You don’t need to spend money on a professional, you can DIY! Here’s a step-by-step guide on how to install carpet in your home.
The average cost of carpet installation is $1,600, and that is just for labor! Learning how to install your own carpet will save you money, stress and also teach you new skills.
There is something empowering about doing your own home repair and installations. There is no better DIY project than learning how to install your own carpet.
A new carpet can completely change the entire look and feel of a room. It provides insulation, it is comfortable to walk on and controls the level of sound in a room.
But how exactly do you install a wall-to-wall carpet without making a total mess and ruining the job?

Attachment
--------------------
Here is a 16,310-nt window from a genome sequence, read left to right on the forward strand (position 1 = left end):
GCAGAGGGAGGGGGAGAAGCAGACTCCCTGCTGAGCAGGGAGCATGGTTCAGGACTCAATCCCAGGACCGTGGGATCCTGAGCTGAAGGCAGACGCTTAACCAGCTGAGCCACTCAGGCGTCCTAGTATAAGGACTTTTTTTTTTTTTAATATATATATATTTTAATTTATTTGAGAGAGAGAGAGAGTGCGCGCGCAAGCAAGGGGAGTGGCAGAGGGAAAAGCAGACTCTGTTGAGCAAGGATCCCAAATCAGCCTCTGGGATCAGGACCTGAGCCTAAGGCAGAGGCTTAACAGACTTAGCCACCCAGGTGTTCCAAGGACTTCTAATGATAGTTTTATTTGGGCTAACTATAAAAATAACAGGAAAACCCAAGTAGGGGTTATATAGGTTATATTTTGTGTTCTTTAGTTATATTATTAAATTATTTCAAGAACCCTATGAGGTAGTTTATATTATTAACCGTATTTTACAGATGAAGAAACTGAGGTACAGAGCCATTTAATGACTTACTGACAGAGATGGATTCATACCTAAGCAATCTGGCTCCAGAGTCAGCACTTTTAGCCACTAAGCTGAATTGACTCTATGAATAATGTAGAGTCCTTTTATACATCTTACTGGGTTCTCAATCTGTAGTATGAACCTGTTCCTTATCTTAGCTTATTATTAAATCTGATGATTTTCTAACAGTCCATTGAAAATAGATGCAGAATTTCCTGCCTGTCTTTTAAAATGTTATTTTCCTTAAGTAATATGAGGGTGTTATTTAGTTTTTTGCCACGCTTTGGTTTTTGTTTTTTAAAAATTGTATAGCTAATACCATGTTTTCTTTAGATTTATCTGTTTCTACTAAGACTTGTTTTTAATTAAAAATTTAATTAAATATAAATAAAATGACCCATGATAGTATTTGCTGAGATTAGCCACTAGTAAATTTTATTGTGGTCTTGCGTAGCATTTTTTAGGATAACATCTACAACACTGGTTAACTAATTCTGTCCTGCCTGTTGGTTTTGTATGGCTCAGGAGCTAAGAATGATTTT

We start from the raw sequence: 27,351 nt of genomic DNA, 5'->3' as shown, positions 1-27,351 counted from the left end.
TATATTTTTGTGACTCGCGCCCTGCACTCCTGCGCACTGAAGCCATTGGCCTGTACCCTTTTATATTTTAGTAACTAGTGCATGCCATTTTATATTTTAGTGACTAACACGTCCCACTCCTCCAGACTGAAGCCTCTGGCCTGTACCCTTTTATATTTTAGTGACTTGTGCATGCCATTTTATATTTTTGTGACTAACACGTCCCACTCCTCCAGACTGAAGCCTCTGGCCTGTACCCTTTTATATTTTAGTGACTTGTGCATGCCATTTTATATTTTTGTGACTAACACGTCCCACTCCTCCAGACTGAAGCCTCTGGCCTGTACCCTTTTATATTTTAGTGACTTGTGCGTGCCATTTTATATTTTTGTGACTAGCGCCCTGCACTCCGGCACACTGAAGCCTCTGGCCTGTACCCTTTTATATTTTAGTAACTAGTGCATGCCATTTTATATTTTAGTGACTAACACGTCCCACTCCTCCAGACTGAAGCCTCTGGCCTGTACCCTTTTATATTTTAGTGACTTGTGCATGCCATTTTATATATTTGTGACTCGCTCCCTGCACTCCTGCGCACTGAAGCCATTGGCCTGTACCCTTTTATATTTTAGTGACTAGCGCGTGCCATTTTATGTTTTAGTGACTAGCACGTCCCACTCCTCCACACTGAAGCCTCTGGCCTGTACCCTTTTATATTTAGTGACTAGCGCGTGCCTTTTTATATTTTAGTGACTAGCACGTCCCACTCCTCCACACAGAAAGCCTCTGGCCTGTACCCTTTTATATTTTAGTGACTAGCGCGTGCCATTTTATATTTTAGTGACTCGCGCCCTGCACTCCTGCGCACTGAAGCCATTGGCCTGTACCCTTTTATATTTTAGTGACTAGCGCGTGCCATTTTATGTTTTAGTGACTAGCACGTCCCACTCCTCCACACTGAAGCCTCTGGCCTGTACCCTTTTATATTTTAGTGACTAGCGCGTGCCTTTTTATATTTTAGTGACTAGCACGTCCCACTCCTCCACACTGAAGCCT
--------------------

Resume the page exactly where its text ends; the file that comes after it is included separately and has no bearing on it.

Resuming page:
There are a lot of steps involved in home flooring and especially a carpet installation, and if you skip a step you may end up having to start all over again.
Keep on reading and learn how to install a carpet in your house, you will make yourself proud!
1. Tools and Equipment You Will Need
Without the tools, you cannot install a carpet correctly or safely. Pay attention to this list and learn exactly what you need to have on hand.
- Safety Glasses
- Work Gloves
- Knee Pads
- Measuring Tape
- Tackless Strips
- Duct Tape
- Utility Knife
- Seam Cutter
- Seaming Iron
- Seam Tape
- Door edge strip
- Chalk line
- Knee Kicker
- Wall Trimmer
- Rent a seam roller
- Power stretcher
- Stair tool
This does seem like a long list, but trust us, without these tools, you just cannot install carpet correctly.